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I am doing feature selection on a cancer data- set which is multidimensional (27803 * 84). I want to try with k-means clustering algorithm in Matlab but how do I decide how many clusters do I want? Is it equal to the number of classes I have? (in my case- it is 2- cancer or no cancer). Please suggest. Thank you.

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This is a rather well-known problem with k-means clustering - there's not a great way to choose k a priori. See http://en.wikipedia.org/wiki/Determining_the_number_of_clusters_in_a_data_set

Generally, you end up running k-means for a lot of values of k, and then choosing the best k based on some metric of goodness, several are suggested in the linked article.

You could try running a principle components analysis, to reduce the dimensionality of your space to something smaller. If you find that only a few principle components provide the dominant discrimination ability between cancer and no-cancer, you may be able to whip up some plots in the reduced dimensionality space to visually decide how many clusters.

If you have access to Science, there's an interesting algorithm discussed here http://www.sciencemag.org/content/344/6191/1492.full, which doesn't rely on sphericality like k-means does and also provides some metrics for choosing the number of clusters in a principled fashion.

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  • $\begingroup$ I don't think that science article is very interesting. It seems highly redundant to other algorithms for finding density peaks, such as meanshift, DENCLUE, etc. - why was it published outside the clustering community?!? $\endgroup$ – Has QUIT--Anony-Mousse Sep 25 '14 at 10:48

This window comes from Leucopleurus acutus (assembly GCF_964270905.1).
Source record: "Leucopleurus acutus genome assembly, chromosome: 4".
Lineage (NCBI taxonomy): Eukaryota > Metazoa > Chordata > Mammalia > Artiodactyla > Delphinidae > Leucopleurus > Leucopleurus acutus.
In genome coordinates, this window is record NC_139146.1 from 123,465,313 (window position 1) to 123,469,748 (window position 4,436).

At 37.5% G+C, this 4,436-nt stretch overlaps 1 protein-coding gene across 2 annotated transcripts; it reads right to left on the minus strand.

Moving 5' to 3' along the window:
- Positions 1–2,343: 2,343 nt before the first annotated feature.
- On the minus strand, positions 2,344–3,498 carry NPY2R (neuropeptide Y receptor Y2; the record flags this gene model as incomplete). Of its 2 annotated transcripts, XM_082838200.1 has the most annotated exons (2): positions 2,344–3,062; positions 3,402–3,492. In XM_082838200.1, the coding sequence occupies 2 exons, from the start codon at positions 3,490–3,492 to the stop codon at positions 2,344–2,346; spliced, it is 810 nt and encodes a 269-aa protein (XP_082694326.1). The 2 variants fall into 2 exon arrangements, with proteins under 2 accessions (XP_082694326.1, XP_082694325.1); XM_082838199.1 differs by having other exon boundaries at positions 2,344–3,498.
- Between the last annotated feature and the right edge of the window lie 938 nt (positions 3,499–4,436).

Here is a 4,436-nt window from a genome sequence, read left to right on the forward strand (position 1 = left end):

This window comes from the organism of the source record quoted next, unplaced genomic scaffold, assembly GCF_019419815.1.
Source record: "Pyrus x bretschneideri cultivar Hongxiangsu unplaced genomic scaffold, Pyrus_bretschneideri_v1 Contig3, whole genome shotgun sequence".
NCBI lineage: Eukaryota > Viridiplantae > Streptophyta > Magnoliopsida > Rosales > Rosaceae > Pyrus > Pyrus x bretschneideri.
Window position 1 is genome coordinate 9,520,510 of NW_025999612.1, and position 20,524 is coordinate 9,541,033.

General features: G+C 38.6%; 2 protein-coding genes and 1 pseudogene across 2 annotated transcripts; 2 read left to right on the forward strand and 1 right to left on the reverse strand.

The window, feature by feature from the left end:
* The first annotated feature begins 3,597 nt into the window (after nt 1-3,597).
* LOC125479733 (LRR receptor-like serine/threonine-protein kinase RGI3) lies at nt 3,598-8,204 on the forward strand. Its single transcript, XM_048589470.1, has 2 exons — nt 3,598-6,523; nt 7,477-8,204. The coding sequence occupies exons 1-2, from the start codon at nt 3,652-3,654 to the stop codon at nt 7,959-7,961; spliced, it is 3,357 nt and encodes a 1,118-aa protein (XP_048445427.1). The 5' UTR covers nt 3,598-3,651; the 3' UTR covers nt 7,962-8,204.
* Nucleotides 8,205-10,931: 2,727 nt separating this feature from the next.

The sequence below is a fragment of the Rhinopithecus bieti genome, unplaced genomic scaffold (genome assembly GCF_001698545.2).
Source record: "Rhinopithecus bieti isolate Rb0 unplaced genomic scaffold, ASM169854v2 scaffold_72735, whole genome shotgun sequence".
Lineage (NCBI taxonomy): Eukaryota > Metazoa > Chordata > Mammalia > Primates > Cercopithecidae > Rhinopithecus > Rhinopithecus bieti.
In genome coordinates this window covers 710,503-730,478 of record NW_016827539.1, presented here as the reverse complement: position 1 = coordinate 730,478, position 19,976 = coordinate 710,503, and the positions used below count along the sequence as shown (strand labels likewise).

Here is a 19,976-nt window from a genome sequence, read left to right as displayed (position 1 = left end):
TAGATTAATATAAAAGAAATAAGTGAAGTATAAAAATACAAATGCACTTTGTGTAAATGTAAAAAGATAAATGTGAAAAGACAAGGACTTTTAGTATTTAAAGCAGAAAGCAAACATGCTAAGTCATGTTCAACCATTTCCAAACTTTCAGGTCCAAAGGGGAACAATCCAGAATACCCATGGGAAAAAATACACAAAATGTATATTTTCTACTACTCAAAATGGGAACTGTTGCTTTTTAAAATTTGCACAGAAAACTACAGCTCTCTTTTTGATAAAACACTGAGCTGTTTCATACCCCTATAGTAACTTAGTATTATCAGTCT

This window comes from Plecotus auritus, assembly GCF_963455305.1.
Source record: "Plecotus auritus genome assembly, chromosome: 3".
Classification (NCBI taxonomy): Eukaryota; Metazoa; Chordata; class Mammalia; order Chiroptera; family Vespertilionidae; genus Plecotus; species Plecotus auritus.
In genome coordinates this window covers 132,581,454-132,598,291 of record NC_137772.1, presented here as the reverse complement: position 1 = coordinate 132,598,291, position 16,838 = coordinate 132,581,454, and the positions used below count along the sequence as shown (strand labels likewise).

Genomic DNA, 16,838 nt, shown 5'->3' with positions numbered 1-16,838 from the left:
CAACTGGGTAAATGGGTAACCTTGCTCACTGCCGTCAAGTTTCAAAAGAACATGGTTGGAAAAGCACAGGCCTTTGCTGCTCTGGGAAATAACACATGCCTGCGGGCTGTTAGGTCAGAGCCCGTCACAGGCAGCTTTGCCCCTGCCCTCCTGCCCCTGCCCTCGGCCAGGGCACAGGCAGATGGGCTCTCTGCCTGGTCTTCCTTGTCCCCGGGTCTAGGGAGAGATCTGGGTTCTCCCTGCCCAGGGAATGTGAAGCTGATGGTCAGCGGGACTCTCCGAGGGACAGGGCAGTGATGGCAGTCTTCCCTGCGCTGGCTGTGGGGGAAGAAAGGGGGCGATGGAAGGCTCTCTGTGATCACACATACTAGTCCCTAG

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Note that k-means doesn't work tool well on high-dimensional data. There are multiple reasons for this:

  1. k-means is really sensitive to outliers (and you will have a lot of outliers in high-dimensional data). Because it uses squared deviations, any extreme value (i.e. outliers) has a large effect on the measured quality (least squares!)

  2. k-means is very sensitive to data normalization, and it's probably hard to normalize your data appropriately. Try different normalizations, and your results will be drastically different. Also, many normalizations are sensitive to outliers, too.

  3. k-means uses all dimensions. You may need to perform feature selection and weighting; and these choices may need to be different in different parts of your data. This is particularly often observed in biological data (read up on biclustering).

As for choosing k, there is plenty of literature on heuristics for that. But they are heuristics and fail more often than they work on real data.

Note that Classes are not the same thing as clusters.

In your case, there may be different kinds of cancer, that could show up as different clusters. But most likely you will also have various clusters of normal data.

It may even be reasonable to cluster on the positive/negative examples only. Because there is no use in fitting your clusters to your labels, because you already have exact labels; no need to approximate them with k-means.

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